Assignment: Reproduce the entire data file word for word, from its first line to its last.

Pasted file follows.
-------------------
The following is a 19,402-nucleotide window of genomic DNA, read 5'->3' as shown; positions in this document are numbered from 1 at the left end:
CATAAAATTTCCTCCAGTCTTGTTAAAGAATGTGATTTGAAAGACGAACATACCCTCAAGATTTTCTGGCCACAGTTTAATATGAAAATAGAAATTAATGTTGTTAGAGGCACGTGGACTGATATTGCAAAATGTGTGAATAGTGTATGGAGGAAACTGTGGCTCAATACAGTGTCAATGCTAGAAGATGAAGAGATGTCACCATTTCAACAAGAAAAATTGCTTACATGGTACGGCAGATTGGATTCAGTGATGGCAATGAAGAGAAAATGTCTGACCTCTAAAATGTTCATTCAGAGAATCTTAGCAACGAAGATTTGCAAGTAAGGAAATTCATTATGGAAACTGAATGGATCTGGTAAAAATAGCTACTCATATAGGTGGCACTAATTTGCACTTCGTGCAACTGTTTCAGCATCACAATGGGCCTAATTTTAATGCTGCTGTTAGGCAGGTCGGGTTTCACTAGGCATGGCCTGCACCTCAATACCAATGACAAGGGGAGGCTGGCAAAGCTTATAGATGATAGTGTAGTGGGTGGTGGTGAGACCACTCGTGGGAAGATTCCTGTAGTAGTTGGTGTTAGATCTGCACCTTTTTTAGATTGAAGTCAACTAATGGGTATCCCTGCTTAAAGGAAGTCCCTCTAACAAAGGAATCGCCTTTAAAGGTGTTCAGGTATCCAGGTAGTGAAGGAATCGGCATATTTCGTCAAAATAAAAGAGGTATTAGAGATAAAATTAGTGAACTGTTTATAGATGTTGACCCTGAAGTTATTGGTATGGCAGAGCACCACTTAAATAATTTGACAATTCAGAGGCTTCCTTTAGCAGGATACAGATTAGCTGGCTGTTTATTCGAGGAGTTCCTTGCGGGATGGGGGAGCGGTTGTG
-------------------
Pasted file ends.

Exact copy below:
The following is a 19,402-nucleotide window of genomic DNA, read 5'->3' as shown; positions in this document are numbered from 1 at the left end:
CATAAAATTTCCTCCAGTCTTGTTAAAGAATGTGATTTGAAAGACGAACATACCCTCAAGATTTTCTGGCCACAGTTTAATATGAAAATAGAAATTAATGTTGTTAGAGGCACGTGGACTGATATTGCAAAATGTGTGAATAGTGTATGGAGGAAACTGTGGCTCAATACAGTGTCAATGCTAGAAGATGAAGAGATGTCACCATTTCAACAAGAAAAATTGCTTACATGGTACGGCAGATTGGATTCAGTGATGGCAATGAAGAGAAAATGTCTGACCTCTAAAATGTTCATTCAGAGAATCTTAGCAACGAAGATTTGCAAGTAAGGAAATTCATTATGGAAACTGAATGGATCTGGTAAAAATAGCTACTCATATAGGTGGCACTAATTTGCACTTCGTGCAACTGTTTCAGCATCACAATGGGCCTAATTTTAATGCTGCTGTTAGGCAGGTCGGGTTTCACTAGGCATGGCCTGCACCTCAATACCAATGACAAGGGGAGGCTGGCAAAGCTTATAGATGATAGTGTAGTGGGTGGTGGTGAGACCACTCGTGGGAAGATTCCTGTAGTAGTTGGTGTTAGATCTGCACCTTTTTTAGATTGAAGTCAACTAATGGGTATCCCTGCTTAAAGGAAGTCCCTCTAACAAAGGAATCGCCTTTAAAGGTGTTCAGGTATCCAGGTAGTGAAGGAATCGGCATATTTCGTCAAAATAAAAGAGGTATTAGAGATAAAATTAGTGAACTGTTTATAGATGTTGACCCTGAAGTTATTGGTATGGCAGAGCACCACTTAAATAATTTGACAATTCAGAGGCTTCCTTTAGCAGGATACAGATTAGCTGGCTGTTTATTCGAGGAGTTCCTTGCGGGATGGGGGAGCGGTTGTG